Tuesday, March 11, 2008

A Blessing

I've been enjoying a lot of poetry these days, especially the work of American poet Susan Kinsolving and the Celtic blessings of Irish poet John O'Donohue, whose work I first heard on Krista Tippett's radio show Speaking of Faith. O'Donohue's Beannacht seems perfect on a day like today when we're caught between winter and spring and on our way to a holy week of death and resurrection. Here it is:

On the day when
the weight deadens
on your shoulders
and you stumble,
may the clay dance
to balance you.

And when your eyes
freeze behind
the grey window
and the ghost of loss
gets in to you,
may a flock of colours,
indigo, red, green,
and azure blue
come to awaken in you
a meadow of delight.

When the canvas frays
in the currach of thought
and a stain of ocean
blackens beneath you,
may there come across the waters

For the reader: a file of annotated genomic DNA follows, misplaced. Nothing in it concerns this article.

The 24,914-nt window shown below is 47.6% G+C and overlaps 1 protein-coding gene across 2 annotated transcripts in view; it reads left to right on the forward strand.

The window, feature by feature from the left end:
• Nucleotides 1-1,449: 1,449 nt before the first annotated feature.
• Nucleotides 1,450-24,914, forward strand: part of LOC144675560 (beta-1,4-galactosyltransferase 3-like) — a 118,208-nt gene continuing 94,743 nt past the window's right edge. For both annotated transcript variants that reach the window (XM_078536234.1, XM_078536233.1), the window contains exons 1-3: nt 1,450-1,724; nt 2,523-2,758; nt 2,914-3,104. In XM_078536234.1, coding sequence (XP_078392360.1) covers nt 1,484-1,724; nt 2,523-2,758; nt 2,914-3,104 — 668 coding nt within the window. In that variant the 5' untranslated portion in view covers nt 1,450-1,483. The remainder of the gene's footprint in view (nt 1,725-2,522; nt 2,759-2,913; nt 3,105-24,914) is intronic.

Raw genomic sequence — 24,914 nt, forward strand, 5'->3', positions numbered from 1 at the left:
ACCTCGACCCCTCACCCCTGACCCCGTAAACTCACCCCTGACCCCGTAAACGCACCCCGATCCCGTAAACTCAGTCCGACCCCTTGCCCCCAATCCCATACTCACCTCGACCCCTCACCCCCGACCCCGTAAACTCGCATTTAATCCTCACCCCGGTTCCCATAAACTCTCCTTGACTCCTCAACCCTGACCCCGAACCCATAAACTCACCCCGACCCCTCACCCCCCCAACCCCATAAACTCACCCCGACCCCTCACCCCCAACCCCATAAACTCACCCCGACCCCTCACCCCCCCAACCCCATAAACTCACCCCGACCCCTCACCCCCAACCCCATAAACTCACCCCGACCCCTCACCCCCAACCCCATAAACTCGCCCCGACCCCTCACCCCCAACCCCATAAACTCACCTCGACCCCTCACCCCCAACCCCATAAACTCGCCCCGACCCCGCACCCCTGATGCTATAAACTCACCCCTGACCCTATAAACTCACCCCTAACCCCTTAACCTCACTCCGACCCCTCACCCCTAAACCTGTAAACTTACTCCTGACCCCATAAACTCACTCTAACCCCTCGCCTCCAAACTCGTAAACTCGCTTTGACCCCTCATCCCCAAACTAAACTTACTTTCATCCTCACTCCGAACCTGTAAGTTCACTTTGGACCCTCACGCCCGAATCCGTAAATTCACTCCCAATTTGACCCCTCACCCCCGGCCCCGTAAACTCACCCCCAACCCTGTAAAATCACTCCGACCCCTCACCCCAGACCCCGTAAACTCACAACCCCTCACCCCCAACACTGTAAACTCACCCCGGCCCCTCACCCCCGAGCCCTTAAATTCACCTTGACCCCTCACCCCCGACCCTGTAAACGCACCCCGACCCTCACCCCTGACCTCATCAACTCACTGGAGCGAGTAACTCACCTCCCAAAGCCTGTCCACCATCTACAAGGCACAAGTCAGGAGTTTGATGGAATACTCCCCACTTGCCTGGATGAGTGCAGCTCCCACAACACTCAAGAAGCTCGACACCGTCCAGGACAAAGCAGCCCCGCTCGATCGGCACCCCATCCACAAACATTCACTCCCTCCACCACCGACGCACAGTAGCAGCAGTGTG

a path of yellow moonlight
to bring you safely home.

May the nourishment of the earth be yours,
may the clarity of light be yours,
may the fluency of the ocean be yours,
may the protection of the ancestors be yours.
And so may a slow
wind work these words
of love around you,
an invisible cloak
to mind your life.

(The picture is of Bardsey Island in northern Wales off the coast of Aberdaron. It's a spot that for centuries was the end of a long walking pilgrimage for many Celtic Christians and that is said to have hundreds of saints buried on it.)

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